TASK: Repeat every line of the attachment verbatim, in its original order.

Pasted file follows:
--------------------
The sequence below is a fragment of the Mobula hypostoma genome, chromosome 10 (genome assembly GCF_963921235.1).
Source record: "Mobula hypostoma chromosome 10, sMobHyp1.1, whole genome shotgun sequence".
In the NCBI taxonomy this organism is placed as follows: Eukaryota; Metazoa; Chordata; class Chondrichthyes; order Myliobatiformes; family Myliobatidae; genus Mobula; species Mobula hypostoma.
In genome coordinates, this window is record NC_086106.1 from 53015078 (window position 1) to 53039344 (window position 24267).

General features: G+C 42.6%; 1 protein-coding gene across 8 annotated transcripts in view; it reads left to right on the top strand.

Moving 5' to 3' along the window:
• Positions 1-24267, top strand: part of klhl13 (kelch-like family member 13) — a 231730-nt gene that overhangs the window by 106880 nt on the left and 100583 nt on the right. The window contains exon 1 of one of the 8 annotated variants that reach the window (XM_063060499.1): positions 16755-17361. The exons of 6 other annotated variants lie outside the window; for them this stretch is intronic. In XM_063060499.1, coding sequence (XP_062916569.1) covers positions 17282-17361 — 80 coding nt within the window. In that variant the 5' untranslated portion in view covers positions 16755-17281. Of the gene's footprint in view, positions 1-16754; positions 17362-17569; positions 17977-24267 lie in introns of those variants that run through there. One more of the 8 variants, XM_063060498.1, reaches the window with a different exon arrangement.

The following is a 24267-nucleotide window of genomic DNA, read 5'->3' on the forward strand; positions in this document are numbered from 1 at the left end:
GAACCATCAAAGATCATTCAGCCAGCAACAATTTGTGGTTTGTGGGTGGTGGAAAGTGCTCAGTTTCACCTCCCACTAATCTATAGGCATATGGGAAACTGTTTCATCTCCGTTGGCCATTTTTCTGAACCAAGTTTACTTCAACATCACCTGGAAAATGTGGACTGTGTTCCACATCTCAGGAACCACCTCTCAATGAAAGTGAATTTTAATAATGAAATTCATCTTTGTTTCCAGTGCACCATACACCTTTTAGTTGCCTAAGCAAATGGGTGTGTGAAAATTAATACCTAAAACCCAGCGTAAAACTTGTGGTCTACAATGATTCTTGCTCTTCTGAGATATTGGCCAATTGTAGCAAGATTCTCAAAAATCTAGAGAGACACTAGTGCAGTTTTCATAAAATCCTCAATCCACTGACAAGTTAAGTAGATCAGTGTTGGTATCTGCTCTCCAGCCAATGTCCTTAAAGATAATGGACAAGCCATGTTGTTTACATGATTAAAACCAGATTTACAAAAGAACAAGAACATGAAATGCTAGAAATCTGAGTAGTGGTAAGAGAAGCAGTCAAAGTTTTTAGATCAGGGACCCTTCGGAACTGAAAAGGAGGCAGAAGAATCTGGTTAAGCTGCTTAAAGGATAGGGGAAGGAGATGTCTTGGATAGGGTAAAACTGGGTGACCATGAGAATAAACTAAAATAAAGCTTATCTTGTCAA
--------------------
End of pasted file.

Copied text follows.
The sequence below is a fragment of the Mobula hypostoma genome, chromosome 10 (genome assembly GCF_963921235.1).
Source record: "Mobula hypostoma chromosome 10, sMobHyp1.1, whole genome shotgun sequence".
In the NCBI taxonomy this organism is placed as follows: Eukaryota; Metazoa; Chordata; class Chondrichthyes; order Myliobatiformes; family Myliobatidae; genus Mobula; species Mobula hypostoma.
In genome coordinates, this window is record NC_086106.1 from 53015078 (window position 1) to 53039344 (window position 24267).

General features: G+C 42.6%; 1 protein-coding gene across 8 annotated transcripts in view; it reads left to right on the top strand.

Moving 5' to 3' along the window:
• Positions 1-24267, top strand: part of klhl13 (kelch-like family member 13) — a 231730-nt gene that overhangs the window by 106880 nt on the left and 100583 nt on the right. The window contains exon 1 of one of the 8 annotated variants that reach the window (XM_063060499.1): positions 16755-17361. The exons of 6 other annotated variants lie outside the window; for them this stretch is intronic. In XM_063060499.1, coding sequence (XP_062916569.1) covers positions 17282-17361 — 80 coding nt within the window. In that variant the 5' untranslated portion in view covers positions 16755-17281. Of the gene's footprint in view, positions 1-16754; positions 17362-17569; positions 17977-24267 lie in introns of those variants that run through there. One more of the 8 variants, XM_063060498.1, reaches the window with a different exon arrangement.

The following is a 24267-nucleotide window of genomic DNA, read 5'->3' on the forward strand; positions in this document are numbered from 1 at the left end:
GAACCATCAAAGATCATTCAGCCAGCAACAATTTGTGGTTTGTGGGTGGTGGAAAGTGCTCAGTTTCACCTCCCACTAATCTATAGGCATATGGGAAACTGTTTCATCTCCGTTGGCCATTTTTCTGAACCAAGTTTACTTCAACATCACCTGGAAAATGTGGACTGTGTTCCACATCTCAGGAACCACCTCTCAATGAAAGTGAATTTTAATAATGAAATTCATCTTTGTTTCCAGTGCACCATACACCTTTTAGTTGCCTAAGCAAATGGGTGTGTGAAAATTAATACCTAAAACCCAGCGTAAAACTTGTGGTCTACAATGATTCTTGCTCTTCTGAGATATTGGCCAATTGTAGCAAGATTCTCAAAAATCTAGAGAGACACTAGTGCAGTTTTCATAAAATCCTCAATCCACTGACAAGTTAAGTAGATCAGTGTTGGTATCTGCTCTCCAGCCAATGTCCTTAAAGATAATGGACAAGCCATGTTGTTTACATGATTAAAACCAGATTTACAAAAGAACAAGAACATGAAATGCTAGAAATCTGAGTAGTGGTAAGAGAAGCAGTCAAAGTTTTTAGATCAGGGACCCTTCGGAACTGAAAAGGAGGCAGAAGAATCTGGTTAAGCTGCTTAAAGGATAGGGGAAGGAGATGTCTTGGATAGGGTAAAACTGGGTGACCATGAGAATAAACTAAAATAAAGCTTATCTTGTCAA